Landlord and Tenant Board Mediation Agreement

If you are a landlord or tenant involved in a dispute, mediation may be the answer to resolving your issues. In Ontario, Canada, the Landlord and Tenant Board (LTB) offers mediation services as an alternative to going through a formal hearing. This article will discuss the benefits of using LTB mediation and the steps involved in reaching a mediation agreement.

Why Choose LTB Mediation?

There are several advantages to using LTB mediation to resolve disputes between landlords and tenants. One of the biggest benefits is that it is a quicker and less formal process than going through a hearing. In addition, mediation is a confidential process, which can help to protect the privacy of those involved.

Another advantage of LTB mediation is that it is a cost-effective solution. If you choose to go through a hearing, you will likely need to pay for legal representation. With LTB mediation, you will only need to pay a small fee to cover the cost of the mediator.

Steps to Reaching a Mediation Agreement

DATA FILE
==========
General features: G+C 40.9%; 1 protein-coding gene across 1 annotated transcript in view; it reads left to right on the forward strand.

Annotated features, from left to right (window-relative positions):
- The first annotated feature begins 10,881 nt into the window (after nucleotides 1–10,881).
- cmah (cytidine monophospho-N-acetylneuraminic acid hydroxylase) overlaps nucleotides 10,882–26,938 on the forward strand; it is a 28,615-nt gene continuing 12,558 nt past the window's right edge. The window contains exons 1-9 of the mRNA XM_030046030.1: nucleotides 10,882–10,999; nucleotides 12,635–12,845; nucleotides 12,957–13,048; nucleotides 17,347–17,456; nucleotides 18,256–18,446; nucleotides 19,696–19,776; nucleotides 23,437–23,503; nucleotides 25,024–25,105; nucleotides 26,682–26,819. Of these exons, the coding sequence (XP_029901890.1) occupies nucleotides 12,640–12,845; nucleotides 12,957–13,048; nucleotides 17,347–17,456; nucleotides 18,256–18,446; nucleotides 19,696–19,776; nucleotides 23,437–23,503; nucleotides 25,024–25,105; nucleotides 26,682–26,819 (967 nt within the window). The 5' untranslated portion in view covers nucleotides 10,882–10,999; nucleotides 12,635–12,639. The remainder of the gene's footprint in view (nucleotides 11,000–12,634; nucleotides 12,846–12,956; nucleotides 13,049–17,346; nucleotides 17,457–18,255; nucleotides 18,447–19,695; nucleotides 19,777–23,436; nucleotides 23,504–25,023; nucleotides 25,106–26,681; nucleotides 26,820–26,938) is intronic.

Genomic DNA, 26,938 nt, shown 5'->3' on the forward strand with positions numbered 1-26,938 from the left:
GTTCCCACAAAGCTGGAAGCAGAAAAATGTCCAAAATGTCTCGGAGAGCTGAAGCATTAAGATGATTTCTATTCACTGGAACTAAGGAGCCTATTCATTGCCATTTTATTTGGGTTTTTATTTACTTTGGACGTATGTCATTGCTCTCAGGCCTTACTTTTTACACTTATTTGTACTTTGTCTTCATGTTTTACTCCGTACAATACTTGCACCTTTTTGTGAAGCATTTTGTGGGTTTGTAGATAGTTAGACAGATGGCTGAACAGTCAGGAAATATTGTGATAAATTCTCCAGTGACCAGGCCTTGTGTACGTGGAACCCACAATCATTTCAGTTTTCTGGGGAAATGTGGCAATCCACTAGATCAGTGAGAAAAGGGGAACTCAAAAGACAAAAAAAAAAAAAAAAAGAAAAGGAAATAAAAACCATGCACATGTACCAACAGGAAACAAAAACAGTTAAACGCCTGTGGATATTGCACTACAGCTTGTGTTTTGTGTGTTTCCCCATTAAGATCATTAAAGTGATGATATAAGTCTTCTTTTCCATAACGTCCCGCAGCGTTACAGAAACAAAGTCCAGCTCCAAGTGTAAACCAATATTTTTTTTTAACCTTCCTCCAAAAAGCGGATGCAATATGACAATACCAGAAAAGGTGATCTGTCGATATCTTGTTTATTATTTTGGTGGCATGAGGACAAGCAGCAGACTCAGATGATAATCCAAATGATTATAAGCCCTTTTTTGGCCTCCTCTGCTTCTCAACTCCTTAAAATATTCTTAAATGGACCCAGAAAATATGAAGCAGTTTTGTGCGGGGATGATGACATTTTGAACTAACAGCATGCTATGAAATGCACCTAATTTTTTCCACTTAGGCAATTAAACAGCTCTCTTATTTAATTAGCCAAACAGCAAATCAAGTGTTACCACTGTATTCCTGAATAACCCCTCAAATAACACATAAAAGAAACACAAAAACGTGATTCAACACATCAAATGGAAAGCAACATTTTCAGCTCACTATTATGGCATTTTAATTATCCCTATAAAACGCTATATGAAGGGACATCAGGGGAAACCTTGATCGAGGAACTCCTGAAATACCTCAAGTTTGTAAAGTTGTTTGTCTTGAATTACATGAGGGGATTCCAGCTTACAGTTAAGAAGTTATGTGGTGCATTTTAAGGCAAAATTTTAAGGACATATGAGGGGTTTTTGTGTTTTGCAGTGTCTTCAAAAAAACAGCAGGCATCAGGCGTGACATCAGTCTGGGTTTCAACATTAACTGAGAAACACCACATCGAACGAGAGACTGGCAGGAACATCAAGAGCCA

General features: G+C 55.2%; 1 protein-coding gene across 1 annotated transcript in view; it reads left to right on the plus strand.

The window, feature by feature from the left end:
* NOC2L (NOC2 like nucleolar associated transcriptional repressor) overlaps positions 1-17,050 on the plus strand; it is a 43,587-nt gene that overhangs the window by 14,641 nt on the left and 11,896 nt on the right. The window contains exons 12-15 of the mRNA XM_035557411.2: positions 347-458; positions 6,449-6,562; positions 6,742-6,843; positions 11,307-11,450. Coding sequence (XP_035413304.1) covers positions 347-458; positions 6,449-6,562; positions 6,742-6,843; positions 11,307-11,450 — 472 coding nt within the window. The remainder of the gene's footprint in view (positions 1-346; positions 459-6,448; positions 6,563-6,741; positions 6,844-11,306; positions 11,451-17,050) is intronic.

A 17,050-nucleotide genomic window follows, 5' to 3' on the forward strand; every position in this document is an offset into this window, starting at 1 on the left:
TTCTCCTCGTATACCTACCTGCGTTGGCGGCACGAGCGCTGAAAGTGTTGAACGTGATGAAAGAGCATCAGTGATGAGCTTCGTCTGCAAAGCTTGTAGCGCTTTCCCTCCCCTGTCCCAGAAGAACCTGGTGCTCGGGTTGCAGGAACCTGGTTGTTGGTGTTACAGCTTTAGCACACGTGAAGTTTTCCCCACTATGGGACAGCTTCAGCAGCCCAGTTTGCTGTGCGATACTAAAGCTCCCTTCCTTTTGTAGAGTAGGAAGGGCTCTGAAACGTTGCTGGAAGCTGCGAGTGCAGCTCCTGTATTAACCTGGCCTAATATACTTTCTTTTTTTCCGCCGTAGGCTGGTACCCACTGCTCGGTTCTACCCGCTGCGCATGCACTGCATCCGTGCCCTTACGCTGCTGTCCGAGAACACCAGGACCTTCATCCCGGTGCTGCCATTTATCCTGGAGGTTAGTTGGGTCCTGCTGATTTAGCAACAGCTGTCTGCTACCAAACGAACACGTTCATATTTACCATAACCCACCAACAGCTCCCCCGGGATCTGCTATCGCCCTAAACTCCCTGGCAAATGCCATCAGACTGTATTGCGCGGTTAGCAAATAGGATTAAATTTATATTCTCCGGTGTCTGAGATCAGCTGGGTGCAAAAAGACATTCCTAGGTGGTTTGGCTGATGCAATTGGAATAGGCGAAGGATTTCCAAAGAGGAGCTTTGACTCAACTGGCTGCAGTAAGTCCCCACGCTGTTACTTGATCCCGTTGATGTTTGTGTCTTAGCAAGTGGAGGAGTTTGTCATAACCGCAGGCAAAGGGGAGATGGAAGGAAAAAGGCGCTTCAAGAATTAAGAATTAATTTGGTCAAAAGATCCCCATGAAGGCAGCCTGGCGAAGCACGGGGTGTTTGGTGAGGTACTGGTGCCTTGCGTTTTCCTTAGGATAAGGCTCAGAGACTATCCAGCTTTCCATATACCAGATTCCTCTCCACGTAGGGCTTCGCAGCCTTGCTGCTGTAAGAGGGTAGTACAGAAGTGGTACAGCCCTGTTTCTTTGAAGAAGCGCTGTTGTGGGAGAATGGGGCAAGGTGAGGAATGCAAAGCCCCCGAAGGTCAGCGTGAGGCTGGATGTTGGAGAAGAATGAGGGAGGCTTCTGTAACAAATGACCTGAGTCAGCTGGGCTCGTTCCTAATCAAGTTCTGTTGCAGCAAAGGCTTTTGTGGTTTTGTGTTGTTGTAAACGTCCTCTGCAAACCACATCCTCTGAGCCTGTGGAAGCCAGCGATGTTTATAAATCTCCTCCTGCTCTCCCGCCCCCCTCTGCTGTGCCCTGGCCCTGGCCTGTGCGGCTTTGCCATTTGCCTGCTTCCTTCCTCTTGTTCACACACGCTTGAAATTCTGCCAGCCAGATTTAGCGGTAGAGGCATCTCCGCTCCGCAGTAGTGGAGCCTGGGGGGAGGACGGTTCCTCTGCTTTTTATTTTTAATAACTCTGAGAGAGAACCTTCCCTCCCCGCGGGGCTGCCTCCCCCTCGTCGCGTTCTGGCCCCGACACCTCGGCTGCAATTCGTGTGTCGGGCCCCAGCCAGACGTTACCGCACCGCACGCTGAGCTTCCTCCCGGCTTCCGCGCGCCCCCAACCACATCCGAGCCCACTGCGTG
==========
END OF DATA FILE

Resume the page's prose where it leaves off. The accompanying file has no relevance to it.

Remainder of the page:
1. Requesting Mediation

Either the landlord or tenant can request mediation by contacting the LTB. You will need to provide your name, address, and phone number, as well as information about the dispute. The LTB will then contact the other party to see if they are willing to participate in mediation.

2. Preparing for Mediation

Before the mediation session, both parties should gather any relevant documents or evidence to bring to the meeting. This could include lease agreements, receipts, or correspondence between the landlord and tenant. It is also a good idea to prepare a list of issues that need to be addressed during the mediation.

3. The Mediation Session

The mediation session will be conducted by a trained mediator, who will guide the discussion between the landlord and tenant. The mediator will help the parties identify the issues they need to resolve, and then work with them to come to a mutually acceptable agreement.

4. The Mediation Agreement

If a resolution is reached during the mediation session, the mediator will draft a written agreement. Both the landlord and tenant will need to sign the agreement, which will then become a legally binding contract. If a resolution is not reached, the parties can still proceed to a hearing.

Conclusion

LTB mediation can be an effective way to resolve disputes between landlords and tenants. It is a quicker and less formal process than going through a hearing, and it can also be a cost-effective solution. By following the steps outlined above, you can work with a mediator to reach a mutually acceptable agreement and put an end to your dispute.

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